The next day a plan B had to happen - fog, rain, drizzle kind of day - so we took in the Philadelphia Museum of Art, a place I practically grew up in, thanks to my mom. We picked a crowded day - with long lines to get into an exhibit that was coming to an end. Here's some crazy people who stood in line for hours. And no, I wasn't one of them.



Had to include the city view from the Rocky steps.



As I headed home early the next day, I thought all in all, I got to visit with good friends, photograph and study gorgeous landscapes, observe how other people live and hopefully bring a new, more realized subject matter to my easel.

So .... I'll be back to painting very soon and hope you'll enjoy the new work ahead.



Saturday, May 9, 2009

Opening Tonight at the Howard/Mandville Gallery

I hope you enjoy - don't forget to turn up the volume.


video


It's time to refuel, hit the road and get some new inspiration. I'll be back next week with lots to show you from my travels. For details and purchase information on any of these paintings, please click here.

-Happy Trails

"Cab City"

5 x 10"
oil on masonite
sold

Painting cityscapes is daunting, no doubt - although the more I do, the more confident I get. Before I start each one, the decision is made as to what I want the end result to be - more realistic or more impressionistic. Either way, my goal is to portray the atmosphere and try not to get hung up on the details - and I've learned there's several ways to accomplish that. Ways that force me to stay loose.

One way is to stay small. If I had a larger panel in front of me, I know I'd labor over every square inch, every window, every streetlight. Another way is to use a wide brush for every single dab and stroke. You can't nitpick with a honker brush. Sticking with a smaller format is good for learning, practicing - and often can lead to larger, more realized versions.

This scene was taken from Madison Avenue, around 39th Street, facing north - in downtown Manhattan.




Friday, May 8, 2009

"Bay Breakfast"

12 x 12"
oil on masonite
sold

Quite a lot, I'll paint a scene from a place I enjoyed - and want to remember. Like on the top floor of Lowell's Restaurant & Bar, in the Pike Place Market. I needed a big, warm breakfast and nailed it. Add to that, a view of the Port of Seattle, the Cascade Mountains and the Puget Sound. I sat up there for a good while just taking it all in.

Please click here for a larger view.



Thursday, May 7, 2009

"One For The Books"

12 x 12"
oil on masonite
sold

It's time for me to plug my new paintings - now on exhibit at the Howard/Mandville Gallery in Kirkland, right outside of Seattle. The opening is this Saturday night, please come by and see it all in person. Try as I might to get a great image on the web, it doesn't compare to seeing the real thing. I also have a new video on YouTube, featuring all the work, accompanied by some happy music by Dean Martin.

As you might know, I love to paint people reading and when I really lose my mind, I paint people browsing in bookstores. Quite the challenge. This was taken from the gift shop in the Museum of Fine Arts Boston.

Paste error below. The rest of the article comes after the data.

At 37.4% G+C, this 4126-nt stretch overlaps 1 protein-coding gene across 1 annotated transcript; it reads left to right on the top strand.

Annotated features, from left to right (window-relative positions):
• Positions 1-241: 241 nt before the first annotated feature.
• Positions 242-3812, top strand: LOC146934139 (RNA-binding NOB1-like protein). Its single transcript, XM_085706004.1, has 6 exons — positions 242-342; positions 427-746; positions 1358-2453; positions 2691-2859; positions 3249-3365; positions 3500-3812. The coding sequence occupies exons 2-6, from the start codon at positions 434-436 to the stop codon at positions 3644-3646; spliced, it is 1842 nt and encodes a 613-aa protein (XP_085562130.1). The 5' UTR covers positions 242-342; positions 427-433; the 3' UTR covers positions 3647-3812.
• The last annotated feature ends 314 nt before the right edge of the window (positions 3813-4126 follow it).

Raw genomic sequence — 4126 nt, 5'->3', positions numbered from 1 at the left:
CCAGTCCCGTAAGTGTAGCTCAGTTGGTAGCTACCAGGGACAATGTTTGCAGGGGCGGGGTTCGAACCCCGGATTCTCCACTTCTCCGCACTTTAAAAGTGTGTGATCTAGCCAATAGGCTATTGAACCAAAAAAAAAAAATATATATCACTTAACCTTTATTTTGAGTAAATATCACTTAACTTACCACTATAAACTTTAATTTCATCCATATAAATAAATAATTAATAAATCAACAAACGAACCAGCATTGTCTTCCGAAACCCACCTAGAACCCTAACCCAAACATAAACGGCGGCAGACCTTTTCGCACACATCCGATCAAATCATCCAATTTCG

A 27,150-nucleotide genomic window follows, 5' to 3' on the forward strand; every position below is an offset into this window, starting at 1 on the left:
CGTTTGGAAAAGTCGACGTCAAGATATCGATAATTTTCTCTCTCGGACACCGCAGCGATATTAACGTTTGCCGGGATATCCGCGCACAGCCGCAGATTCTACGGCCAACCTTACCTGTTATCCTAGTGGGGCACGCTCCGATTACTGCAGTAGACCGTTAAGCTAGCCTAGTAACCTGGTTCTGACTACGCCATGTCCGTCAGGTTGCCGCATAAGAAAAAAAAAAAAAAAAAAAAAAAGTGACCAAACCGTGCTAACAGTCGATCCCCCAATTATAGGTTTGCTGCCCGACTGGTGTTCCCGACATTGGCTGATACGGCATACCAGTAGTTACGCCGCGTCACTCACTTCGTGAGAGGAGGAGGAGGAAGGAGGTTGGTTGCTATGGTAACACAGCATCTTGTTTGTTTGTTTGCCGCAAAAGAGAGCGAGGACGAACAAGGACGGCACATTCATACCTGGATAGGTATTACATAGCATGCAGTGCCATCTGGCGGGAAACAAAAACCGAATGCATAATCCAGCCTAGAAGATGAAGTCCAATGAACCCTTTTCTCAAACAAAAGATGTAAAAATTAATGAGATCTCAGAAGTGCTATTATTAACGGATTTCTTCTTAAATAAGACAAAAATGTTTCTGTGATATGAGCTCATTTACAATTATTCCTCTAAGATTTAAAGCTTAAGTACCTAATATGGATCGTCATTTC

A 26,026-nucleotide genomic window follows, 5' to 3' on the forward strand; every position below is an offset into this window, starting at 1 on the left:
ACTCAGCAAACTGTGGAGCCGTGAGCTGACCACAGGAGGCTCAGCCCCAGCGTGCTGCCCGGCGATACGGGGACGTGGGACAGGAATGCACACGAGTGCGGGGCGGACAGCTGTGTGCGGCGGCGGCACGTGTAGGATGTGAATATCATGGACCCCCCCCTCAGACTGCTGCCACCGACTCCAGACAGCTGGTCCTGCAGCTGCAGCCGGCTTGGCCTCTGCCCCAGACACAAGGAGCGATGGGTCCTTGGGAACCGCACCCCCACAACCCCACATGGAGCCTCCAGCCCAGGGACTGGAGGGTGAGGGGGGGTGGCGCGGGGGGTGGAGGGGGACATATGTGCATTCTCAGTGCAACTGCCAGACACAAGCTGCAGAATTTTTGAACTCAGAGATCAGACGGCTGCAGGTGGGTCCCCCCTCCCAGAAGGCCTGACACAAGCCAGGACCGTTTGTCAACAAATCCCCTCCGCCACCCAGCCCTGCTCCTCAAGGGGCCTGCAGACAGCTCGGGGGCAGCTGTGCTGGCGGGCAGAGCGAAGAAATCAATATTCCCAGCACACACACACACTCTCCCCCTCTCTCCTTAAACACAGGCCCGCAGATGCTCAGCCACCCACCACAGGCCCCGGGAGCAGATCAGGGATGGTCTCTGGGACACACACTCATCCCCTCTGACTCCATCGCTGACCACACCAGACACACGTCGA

Please click here for a larger view.



Wednesday, May 6, 2009

"Copleston"

10 x 2-7/8"
oil on masonite
sold

Early in the morning, heading out of Charleston, I pulled over to plug in my GPS - facing this old, abandoned building that was once Copleston Laundry. It's one of those moments when I saw the finished painting in my head. I suppose I appreciate old buildings for what they are - but more so, I see form, color, composition. I tried very hard not to tighten up on this, hoping the minimalism stayed put.



Tuesday, May 5, 2009

"Truckin"

4 x 4"
oil on masonite
sold

From the outskirts of a little Alabama town called Guntersville - frankly a place I would move to if I won the lottery. Big lake, state park and a slower pace it seems. As for trucks, I have this desire to paint them - largely due to the influence of William Wray's work.



"Bleecker Books"

10 x 8"
oil on masonite
sold

A few years back, before GPS was my friend, I wandered around Greenwich Village looking for the Magnolia Bakery somewhere on Bleecker Street - Rachel Ray said they had the best cupcakes in the city. Across the street was the Biography Book Shop, bathed in morning sun, as a young woman and her dog waited for the door to open for business.

This new painting is included in my upcoming dual show at the Howard/Mandville Gallery - Please click here for a larger view. All of the new work can be viewed here.



Monday, May 4, 2009

"Lost In Alabama"

4 x 4"
oil on masonite
sold

This was on a back, back, way back road in Alabama - somewhere between Gadsden and Huntsville - and yes, we were lost but that's part of the fun. The most beautiful places are usually on the roads less taken.



Sunday, May 3, 2009

"Flat as Fredericksburg"

4 x 4"
oil on masonite
sold

Given the chance, I could drive the state of Texas and never be bored. You can see forever. Very different than the southeast. This was somewhere near the town of Fredericksburg, in the month of March.



Saturday, May 2, 2009

"Blue Barn"

4 x 4"
oil on masonite
sold

I've got this road trip coming up - and I'm antsy. It may even be delayed. Sunshine is my friend when it comes to driving and photography. While I'm waiting on the right day to shove off, I thought I'd start a series of little road trip paintings - places I've seen in my past travels. This little blue-roofed barn was along Hwy 404, in the state of Delaware.